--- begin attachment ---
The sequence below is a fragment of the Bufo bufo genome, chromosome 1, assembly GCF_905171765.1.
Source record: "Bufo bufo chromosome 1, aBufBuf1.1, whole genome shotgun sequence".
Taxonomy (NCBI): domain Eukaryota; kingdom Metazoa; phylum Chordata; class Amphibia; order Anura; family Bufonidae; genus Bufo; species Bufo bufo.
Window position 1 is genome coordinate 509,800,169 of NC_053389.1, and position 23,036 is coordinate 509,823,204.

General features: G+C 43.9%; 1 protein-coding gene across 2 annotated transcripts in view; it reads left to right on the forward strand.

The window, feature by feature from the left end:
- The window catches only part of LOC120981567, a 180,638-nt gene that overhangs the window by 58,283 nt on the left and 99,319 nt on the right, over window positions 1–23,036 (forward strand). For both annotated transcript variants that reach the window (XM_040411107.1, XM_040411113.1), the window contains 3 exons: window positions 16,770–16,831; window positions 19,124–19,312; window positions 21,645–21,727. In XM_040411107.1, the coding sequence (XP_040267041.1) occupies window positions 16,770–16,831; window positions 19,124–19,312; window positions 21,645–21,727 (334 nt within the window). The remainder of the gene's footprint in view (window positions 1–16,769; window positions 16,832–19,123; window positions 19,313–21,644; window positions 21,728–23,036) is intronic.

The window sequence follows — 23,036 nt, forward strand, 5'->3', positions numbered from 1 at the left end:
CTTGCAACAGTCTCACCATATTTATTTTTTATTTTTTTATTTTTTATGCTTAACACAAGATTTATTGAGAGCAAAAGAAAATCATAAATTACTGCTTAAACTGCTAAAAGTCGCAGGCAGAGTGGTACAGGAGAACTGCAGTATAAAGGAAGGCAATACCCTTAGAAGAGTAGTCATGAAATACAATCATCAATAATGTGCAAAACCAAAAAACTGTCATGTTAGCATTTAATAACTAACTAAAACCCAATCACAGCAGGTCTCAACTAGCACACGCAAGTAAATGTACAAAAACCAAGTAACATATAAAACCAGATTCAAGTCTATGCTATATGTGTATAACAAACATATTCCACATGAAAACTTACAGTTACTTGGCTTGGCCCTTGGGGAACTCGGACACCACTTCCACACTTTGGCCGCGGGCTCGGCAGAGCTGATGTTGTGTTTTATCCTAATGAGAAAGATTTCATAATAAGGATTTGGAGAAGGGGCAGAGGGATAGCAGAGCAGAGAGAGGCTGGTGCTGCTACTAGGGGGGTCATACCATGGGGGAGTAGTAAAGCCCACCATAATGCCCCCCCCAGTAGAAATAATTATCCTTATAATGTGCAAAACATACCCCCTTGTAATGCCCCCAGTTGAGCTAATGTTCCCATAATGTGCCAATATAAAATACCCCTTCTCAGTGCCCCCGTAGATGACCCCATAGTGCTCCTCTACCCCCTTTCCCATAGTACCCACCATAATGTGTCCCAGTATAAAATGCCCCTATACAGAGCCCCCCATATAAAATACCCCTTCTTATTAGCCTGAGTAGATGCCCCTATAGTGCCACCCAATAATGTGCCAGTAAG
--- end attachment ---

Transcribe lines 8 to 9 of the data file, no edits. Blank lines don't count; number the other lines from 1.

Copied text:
The window sequence follows — 23,036 nt, forward strand, 5'->3', positions numbered from 1 at the left end:
CTTGCAACAGTCTCACCATATTTATTTTTTATTTTTTTATTTTTTATGCTTAACACAAGATTTATTGAGAGCAAAAGAAAATCATAAATTACTGCTTAAACTGCTAAAAGTCGCAGGCAGAGTGGTACAGGAGAACTGCAGTATAAAGGAAGGCAATACCCTTAGAAGAGTAGTCATGAAATACAATCATCAATAATGTGCAAAACCAAAAAACTGTCATGTTAGCATTTAATAACTAACTAAAACCCAATCACAGCAGGTCTCAACTAGCACACGCAAGTAAATGTACAAAAACCAAGTAACATATAAAACCAGATTCAAGTCTATGCTATATGTGTATAACAAACATATTCCACATGAAAACTTACAGTTACTTGGCTTGGCCCTTGGGGAACTCGGACACCACTTCCACACTTTGGCCGCGGGCTCGGCAGAGCTGATGTTGTGTTTTATCCTAATGAGAAAGATTTCATAATAAGGATTTGGAGAAGGGGCAGAGGGATAGCAGAGCAGAGAGAGGCTGGTGCTGCTACTAGGGGGGTCATACCATGGGGGAGTAGTAAAGCCCACCATAATGCCCCCCCCAGTAGAAATAATTATCCTTATAATGTGCAAAACATACCCCCTTGTAATGCCCCCAGTTGAGCTAATGTTCCCATAATGTGCCAATATAAAATACCCCTTCTCAGTGCCCCCGTAGATGACCCCATAGTGCTCCTCTACCCCCTTTCCCATAGTACCCACCATAATGTGTCCCAGTATAAAATGCCCCTATACAGAGCCCCCCATATAAAATACCCCTTCTTATTAGCCTGAGTAGATGCCCCTATAGTGCCACCCAATAATGTGCCAGTAAG